Updated General Industry Standard for Fall Protection: What You Need to Know

Fall Protection in General Industry Statistics show that slips, trips, and falls are among the leading causes of work-related accidents and injuries in general industries. To improve worker protection, the Occupational Health and Safety Administration (OSHA) recently revised its general industry standard on Walking-Working Surfaces and Personal Protective Equipment (Fall Protection Systems). Approximately 112 million workers will be affected by the final ruling, which will be effective on January 17, 2017. Purpose OSHA’s existing standard (29 CFR part 1910, subparts D and I) has not been updated since 1971. The final rule addresses technological advances over the last few decades and aligns general industry requirements with other national standards. Aside from minimizing slip, trip, and fall hazards, it also establishes additional requirements for personal fall protection systems. This regulatory update is estimated to prevent 29 deaths and 5,842 injuries each year. Major Changes The revised standard is a welcome development for employers who are seeking more options regarding fall protection and compliance. Here are some of OSHA’s most relevant updates and provisions:
  • Fall Protection Flexibility
For the longest time, employers were mandated to use guardrails as the primary method of fall protection. Under the updated rule, employers have the option to choose the fall protection system that suits their work environment best. Safety net systems, personal fall arrest systems, positioning systems, travel restraint systems, and ladder safety systems can now be used aside from guardrail systems.
  • Rope Descent Systems and Certification of Anchorages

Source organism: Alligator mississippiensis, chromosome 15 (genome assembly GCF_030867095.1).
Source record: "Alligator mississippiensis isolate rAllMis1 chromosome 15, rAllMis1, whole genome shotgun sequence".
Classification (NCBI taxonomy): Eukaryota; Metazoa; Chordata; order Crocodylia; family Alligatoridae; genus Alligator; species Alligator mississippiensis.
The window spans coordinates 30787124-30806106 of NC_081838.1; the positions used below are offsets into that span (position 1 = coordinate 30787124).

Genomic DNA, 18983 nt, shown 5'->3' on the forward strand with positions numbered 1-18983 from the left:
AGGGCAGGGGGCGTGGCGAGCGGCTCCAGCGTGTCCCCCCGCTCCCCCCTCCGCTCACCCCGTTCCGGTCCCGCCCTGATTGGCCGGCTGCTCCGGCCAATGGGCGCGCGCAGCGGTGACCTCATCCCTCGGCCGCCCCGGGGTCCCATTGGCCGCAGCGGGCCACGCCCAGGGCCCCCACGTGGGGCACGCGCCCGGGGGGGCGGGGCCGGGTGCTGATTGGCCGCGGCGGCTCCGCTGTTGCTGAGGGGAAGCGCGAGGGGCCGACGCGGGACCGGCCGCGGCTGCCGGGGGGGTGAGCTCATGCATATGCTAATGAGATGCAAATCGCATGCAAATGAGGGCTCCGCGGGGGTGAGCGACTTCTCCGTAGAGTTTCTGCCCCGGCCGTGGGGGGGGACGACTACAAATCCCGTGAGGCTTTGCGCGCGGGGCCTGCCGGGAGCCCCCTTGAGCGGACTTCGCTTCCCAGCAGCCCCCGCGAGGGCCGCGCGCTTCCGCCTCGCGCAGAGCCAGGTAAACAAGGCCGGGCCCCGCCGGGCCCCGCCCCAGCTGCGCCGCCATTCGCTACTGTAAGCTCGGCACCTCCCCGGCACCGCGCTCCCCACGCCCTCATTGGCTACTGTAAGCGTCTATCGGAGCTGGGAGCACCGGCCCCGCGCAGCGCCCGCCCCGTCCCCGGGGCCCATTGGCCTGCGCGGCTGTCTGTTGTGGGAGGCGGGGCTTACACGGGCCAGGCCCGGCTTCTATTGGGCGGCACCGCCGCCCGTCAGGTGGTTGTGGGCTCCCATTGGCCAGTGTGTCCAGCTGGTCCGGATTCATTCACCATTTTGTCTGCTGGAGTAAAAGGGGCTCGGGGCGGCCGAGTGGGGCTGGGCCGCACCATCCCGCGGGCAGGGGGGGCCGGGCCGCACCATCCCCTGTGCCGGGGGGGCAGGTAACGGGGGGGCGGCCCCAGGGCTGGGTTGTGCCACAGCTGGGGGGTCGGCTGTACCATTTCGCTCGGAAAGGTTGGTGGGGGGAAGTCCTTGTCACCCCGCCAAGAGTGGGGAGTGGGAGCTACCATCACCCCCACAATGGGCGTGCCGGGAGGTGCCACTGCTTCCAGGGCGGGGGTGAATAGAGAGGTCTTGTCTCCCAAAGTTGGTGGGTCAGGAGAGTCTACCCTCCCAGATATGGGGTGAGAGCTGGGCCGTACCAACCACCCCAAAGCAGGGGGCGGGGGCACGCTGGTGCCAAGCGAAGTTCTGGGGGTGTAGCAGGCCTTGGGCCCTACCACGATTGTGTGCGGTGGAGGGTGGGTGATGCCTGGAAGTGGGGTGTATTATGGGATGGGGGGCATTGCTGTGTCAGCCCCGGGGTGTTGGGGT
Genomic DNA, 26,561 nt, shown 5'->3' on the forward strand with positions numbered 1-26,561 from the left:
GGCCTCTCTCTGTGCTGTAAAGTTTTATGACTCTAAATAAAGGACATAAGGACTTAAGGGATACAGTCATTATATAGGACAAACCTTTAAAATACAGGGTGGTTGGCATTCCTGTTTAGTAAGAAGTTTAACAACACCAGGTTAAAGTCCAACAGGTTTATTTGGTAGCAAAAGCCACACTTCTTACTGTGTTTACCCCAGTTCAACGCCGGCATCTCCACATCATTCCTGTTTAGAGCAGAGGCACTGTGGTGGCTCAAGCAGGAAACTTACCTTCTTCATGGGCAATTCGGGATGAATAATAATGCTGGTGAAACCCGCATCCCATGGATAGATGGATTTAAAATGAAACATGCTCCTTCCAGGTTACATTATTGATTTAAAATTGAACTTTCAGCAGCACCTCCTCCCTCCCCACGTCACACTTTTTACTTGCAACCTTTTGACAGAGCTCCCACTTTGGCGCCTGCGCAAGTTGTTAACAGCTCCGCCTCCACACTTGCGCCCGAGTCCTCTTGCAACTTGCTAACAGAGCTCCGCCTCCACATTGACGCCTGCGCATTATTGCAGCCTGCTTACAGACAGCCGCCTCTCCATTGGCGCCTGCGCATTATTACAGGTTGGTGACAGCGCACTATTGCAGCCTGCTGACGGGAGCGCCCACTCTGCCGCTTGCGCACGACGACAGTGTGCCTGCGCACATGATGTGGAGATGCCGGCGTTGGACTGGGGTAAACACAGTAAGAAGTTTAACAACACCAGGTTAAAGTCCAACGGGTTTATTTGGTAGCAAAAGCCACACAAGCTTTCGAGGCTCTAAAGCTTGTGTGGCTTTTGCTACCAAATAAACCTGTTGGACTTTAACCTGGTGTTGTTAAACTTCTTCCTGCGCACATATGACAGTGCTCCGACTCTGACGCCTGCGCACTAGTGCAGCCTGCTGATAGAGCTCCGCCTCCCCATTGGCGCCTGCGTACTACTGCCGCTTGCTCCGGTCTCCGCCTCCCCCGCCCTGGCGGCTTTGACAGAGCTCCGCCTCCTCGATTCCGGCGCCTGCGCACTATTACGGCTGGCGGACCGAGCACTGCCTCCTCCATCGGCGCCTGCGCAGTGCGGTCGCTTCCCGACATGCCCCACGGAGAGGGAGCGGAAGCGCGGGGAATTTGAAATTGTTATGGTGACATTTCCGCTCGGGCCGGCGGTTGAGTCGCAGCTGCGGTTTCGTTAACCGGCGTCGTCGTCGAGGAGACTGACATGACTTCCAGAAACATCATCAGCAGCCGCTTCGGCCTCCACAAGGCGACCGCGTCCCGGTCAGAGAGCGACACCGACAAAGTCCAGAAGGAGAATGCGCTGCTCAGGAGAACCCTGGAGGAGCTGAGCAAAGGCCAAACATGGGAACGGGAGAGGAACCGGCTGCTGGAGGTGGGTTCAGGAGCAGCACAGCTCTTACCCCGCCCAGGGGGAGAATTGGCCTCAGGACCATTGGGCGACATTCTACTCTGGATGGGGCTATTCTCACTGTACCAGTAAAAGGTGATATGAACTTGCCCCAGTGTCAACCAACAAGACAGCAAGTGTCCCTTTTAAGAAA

In 1991, OSHA released a memorandum that allows employers to use rope descent systems to perform work in elevated settings. Aside from codifying the use of such systems, the final rule added a height limit of 300 feet. Employers must also obtain a written affirmation from building owners, which certifies that personal anchorages are capable of supporting at least 5,000 pounds for each attached worker.
  • Ladder Safety Requirements
Twenty percent of all injuries in general industries are related to falls from ladders. In an effort to protect workers from associated hazards, the new rule specifies fall protection requirements for fixed and portable ladders—including mobile ladder stands and similar platforms. Generally, ladders must be able to support the maximum intended load. Mobile ladder stands, on the other hand, must be able to support four times the maximum intended load. All ladders must be inspected to identify injury-causing defects prior to their initial use at work.
  • Training Requirements
 Employers are required to ensure that all workers who use personal fall protection systems and work in specific, highly hazardous situations are trained and retrained accordingly. Under the new standard, a qualified person must train workers to identify and mitigate fall-related hazards; use rope descent systems and other personal fall protection systems; and inspect, maintain, and store fall protection equipment or systems. While most of the updates will be effective early next year, the effectivity dates of other provisions are extended. To stay on top of these regulatory updates, it is imperative for employers to review their compliance programs and provide fall protection general industry training for their workers. Visit 360training.com to find out more about online fall protection training in general industries. You can also sign up for your OSHA 10 and 30 training courses, too. References: https://www.osha.gov/walking-working-surfaces/index.html https://www.osha.gov/Publications/OSHA3903.pdf https://www.osha.gov/pls/oshaweb/owadisp.show_document?p_table=NEWS_RELEASES&p_id=33438 https://www.federalregister.gov/documents/2016/11/18/2016-24557/walking-working-surfaces-and-personal-protective-equipment-fall-protection-systems
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